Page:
In addition, in this notebook, later on in the seminar we will be talking about a small group model for a Titus 2 ministry. That's in here. It's in Section 4, and there is material for you to train Titus 2 leaders.

So before we even get started, I want you to know you don't just have to listen to every single word I say, but it will point you to these things.

Okay, what I have tried to do is to anticipate some of your questions, and they're listed there on the handout. I think we have the questions when we start thinking about women's ministry, such as is our women's ministry task, personality, event, or Word-driven? And even if you've never heard those terms, you probably know exactly what I mean.

What an event-drive ministry looks like—we just move from one event to the other, and we can't understand why women are not all that excited about it, or we're having to top the last event. And the problem is that our ministries are not Word-driven.

Do you feel like you have to reinvent women's ministry each time there's a change in leadership, or do you have biblical principles that give consistency and continuity to your ministry?

And then that generates other questions. How do we train women's ministry leaders from a gospel perspective? How do we implement a Titus 2 ministry? How do we cultivate community or relationships among women? And how do we disciple teen girls?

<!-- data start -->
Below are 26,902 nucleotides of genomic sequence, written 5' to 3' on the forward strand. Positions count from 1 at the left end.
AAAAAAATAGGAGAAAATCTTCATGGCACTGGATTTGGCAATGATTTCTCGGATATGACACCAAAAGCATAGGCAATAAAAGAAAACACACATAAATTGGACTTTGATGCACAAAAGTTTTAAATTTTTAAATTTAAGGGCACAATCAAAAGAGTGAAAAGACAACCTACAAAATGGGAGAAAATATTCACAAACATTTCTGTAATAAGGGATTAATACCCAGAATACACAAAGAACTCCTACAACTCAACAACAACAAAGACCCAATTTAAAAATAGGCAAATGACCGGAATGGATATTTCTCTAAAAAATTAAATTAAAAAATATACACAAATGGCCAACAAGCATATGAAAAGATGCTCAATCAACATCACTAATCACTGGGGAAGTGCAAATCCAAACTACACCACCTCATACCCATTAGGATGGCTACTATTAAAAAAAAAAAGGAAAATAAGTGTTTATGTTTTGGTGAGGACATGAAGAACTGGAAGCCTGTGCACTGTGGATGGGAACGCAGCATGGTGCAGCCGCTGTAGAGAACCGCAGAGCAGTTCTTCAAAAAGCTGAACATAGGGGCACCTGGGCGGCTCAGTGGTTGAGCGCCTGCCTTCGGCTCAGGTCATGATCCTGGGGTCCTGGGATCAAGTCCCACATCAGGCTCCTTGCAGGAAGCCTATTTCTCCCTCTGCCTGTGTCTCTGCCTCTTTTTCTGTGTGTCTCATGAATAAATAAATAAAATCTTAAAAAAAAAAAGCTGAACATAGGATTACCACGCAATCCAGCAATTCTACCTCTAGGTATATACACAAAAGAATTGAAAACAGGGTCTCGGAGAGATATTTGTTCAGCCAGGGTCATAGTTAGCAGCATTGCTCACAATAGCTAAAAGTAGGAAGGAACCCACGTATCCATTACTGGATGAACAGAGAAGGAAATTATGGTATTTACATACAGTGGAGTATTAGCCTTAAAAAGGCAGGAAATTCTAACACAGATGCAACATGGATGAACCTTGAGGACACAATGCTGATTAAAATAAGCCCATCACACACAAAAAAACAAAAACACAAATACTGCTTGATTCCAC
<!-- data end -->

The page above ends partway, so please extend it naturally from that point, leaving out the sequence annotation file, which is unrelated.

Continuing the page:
All of those are very important question, but the very first question that should be asked—and unless we can answer this question, we should not have women's ministry. And that question is, are there biblical reasons for a women's ministry in the local church? If there are only practical reasons, then we'll just have a task-driven ministry. But the real question is, are there biblical reasons? Because there is so much kingdom work to be done that if we can't say we understand these biblical principles, and this is our mandate to be involved in this. So that's the question that we really need to ask.

It is a question that you cannot just pull out a few isolated verses of Scripture and then construct what women's ministry should be. But rather we must see that that question, as well as any question, should be seen in the light of the big story of God's Word. It should be seen from a redemptive, historical perspective.